The government wants the bill passed into law by mid-2017, Joyce said. In June, New Zealand signed the Technology Safeguards Agreement (TSA) with the United States government, which allows commercial entities, including Rocket Lab, to import launch technology and satellites from the US.

Rocket Lab gets new launch contract

The competition heats up: Rocket Lab has signed a three launch contract with the smallsat Earth resources satellite company Planet (formerly Planet Labs).

The contract covers three dedicated launches of Dove satellites built by San Francisco-based Planet, formerly known as Planet Labs, on Electron vehicles. The companies did not announce terms of the deal, although Rocket Lab quotes a list price of $4.9 million per Electron launch on its website.

Mike Safyan, director of launch and regulatory affairs for Planet, said in an interview during the International Space Station Research and Development Conference here that the number of satellites that each launch will carry is still being determined, but will likely be between 20 and 25. Each Dove is a three-unit cubesat with a mass of about five kilograms.

If this report as well as previous ones are correct, the first Electron rocket launch will happen before the end of this year.

First test flight for Rocket Lab upcoming

The competition heats up: With ground testing of its second stage completed, the first test flight of Rocket Lab’s Electron rocket is expected before the end of the year.

They are getting their launch site in New Zealand up and running, are beginning qualification tests of Electron’s first stage, and if all goes as scheduled hope to begin commercial launches in 2017.

First Rocket Lab launch this year

The competition heats up: The new launch company Rocket Lab has announced that it expects the inaugural launch of its Electron rocket to take place sometime in the middle of this year.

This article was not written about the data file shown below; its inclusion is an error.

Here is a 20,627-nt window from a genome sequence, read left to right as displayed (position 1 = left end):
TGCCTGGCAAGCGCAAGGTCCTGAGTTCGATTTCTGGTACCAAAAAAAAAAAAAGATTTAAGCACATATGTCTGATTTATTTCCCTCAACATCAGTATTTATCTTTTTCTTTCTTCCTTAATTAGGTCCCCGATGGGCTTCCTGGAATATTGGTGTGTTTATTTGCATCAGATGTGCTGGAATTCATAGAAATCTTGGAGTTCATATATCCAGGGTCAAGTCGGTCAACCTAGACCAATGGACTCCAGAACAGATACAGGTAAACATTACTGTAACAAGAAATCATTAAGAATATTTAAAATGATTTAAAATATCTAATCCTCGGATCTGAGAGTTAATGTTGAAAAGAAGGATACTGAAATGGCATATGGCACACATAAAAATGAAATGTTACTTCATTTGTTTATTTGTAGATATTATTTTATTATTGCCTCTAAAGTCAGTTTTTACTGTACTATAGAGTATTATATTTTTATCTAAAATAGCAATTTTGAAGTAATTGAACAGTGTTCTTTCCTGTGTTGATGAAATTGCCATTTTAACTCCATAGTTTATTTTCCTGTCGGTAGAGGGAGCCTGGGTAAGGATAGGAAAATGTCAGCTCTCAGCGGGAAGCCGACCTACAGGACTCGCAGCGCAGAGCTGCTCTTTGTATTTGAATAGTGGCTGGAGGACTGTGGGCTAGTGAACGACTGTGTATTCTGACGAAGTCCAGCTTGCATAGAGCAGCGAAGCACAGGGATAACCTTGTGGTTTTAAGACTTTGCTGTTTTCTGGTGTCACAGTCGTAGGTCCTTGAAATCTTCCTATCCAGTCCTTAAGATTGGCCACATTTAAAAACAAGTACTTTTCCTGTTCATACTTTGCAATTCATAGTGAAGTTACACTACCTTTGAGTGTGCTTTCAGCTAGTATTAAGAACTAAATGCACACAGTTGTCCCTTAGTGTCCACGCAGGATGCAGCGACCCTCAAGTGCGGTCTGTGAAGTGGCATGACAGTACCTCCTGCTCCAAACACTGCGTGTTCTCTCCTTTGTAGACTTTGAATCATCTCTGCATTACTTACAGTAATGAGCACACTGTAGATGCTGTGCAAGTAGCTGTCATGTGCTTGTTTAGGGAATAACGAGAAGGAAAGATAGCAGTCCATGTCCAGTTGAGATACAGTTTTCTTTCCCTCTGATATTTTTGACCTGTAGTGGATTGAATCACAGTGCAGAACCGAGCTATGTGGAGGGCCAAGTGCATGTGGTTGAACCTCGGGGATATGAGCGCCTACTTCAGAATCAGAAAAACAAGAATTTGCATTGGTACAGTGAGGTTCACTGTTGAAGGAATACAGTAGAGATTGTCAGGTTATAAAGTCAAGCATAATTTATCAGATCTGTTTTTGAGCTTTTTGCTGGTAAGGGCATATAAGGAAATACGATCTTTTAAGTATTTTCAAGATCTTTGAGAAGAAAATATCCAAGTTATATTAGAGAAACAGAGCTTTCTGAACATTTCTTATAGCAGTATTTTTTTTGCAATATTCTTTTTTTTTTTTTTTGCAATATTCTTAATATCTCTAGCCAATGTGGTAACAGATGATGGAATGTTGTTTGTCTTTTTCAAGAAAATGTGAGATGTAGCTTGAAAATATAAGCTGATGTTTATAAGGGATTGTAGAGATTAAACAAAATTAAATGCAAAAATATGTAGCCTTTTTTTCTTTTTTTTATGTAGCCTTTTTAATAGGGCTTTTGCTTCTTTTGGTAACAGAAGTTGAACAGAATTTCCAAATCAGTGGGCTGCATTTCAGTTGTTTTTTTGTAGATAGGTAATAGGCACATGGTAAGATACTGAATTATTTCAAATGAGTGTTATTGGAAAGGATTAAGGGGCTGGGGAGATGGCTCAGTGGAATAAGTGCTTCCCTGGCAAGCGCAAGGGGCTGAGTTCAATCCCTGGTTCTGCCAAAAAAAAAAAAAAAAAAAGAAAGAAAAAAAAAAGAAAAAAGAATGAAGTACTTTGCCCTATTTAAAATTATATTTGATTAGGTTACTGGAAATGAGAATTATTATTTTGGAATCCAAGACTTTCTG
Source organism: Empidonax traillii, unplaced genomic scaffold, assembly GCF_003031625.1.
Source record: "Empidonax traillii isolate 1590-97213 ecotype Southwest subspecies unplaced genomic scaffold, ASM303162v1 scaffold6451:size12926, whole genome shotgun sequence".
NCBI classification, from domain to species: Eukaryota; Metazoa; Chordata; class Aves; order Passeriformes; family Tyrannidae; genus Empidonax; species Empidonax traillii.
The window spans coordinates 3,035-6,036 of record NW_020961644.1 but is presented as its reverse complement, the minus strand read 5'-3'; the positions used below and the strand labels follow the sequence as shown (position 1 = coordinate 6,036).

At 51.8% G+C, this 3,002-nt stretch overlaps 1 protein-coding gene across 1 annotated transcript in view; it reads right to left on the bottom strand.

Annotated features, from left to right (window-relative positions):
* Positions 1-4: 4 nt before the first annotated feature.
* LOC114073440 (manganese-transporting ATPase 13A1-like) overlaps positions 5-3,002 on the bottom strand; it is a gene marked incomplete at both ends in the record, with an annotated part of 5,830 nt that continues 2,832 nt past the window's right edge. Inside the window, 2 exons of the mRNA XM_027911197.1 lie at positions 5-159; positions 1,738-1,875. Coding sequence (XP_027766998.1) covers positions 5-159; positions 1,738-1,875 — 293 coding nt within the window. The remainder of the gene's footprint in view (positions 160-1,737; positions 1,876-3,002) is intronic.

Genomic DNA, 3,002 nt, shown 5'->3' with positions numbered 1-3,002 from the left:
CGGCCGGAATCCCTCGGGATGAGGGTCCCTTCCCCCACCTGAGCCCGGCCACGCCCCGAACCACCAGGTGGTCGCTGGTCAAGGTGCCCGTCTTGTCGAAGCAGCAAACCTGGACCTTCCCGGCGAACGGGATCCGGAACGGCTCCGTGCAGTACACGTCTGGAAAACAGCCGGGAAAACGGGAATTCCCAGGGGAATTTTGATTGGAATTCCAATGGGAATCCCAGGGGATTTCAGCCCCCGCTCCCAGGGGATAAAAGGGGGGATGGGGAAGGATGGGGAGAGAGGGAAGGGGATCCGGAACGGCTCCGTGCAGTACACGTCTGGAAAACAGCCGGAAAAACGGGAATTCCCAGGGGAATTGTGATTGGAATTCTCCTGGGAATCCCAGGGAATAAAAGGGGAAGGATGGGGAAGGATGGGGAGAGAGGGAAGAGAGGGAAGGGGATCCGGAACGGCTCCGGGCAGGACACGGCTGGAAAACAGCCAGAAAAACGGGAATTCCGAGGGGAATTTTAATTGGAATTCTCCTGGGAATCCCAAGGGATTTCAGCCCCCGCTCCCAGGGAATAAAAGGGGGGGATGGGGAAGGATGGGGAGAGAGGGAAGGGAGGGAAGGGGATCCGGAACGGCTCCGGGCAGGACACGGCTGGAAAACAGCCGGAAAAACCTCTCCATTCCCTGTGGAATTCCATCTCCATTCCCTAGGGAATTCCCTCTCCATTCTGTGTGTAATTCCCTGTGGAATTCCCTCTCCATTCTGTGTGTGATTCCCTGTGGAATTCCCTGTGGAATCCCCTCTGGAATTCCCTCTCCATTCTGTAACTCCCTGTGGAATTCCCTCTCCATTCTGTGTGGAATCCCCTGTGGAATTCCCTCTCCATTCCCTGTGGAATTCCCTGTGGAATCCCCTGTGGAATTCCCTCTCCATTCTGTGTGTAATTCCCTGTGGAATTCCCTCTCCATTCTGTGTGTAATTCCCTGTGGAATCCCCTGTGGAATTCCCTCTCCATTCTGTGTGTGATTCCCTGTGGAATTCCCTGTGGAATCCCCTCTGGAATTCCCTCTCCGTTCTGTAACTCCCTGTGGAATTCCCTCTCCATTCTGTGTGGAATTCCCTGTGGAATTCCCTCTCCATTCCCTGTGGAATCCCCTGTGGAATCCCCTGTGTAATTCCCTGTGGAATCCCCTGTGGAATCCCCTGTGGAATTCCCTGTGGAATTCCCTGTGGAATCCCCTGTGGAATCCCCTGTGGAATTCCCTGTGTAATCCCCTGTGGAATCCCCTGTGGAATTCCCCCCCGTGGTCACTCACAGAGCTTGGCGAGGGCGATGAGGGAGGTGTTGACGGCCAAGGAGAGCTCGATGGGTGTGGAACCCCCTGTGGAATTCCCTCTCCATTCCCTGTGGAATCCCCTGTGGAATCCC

The company announced March 22 that it has completed qualification tests of the Rutherford engine, allowing it to be used in flights of the Electron vehicle. A video released by the company showed the engine firing on a test stand for more than two and a half minutes.

The first launch is planned for the middle of this year, company spokeswoman Catherine Moreau-Hammond said March 23, with the overall flight test program running through the second half of the year. Those launches are planned from a site the company is developing on New Zealand’s North Island.

This company is in direct competition with Virgin Galactic’s LauncherOne, and like everyone will likely be in operation first, beating Branson’s company despite starting almost a decade later.

A new cheap rocket company

The competition heats up: A New Zealand company says it is building a rocket capable of launching cubesats into orbit for only $5 million.

Rocket Lab says it is building a carbon-composited launch vehicle –named Electron—which will send small satellites into earth’s orbit for five million U.S. dollars. The U.S. company, which is building the vehicle in New Zealand, expects the first to be ready next year and already has committed to its first 30 launch slots.

Though their low cost will once again increase the space launch customer base, they are not really in competition with any of the big players, who don’t really make their money launching cubesats. Instead, by focusing on the cubesat market, Rocket Lab is aimed at providing launch services to a niche that has, up until now, had no real launch services. If a university or small company wanted to launch a cubesat., they had to piggyback on a large launch.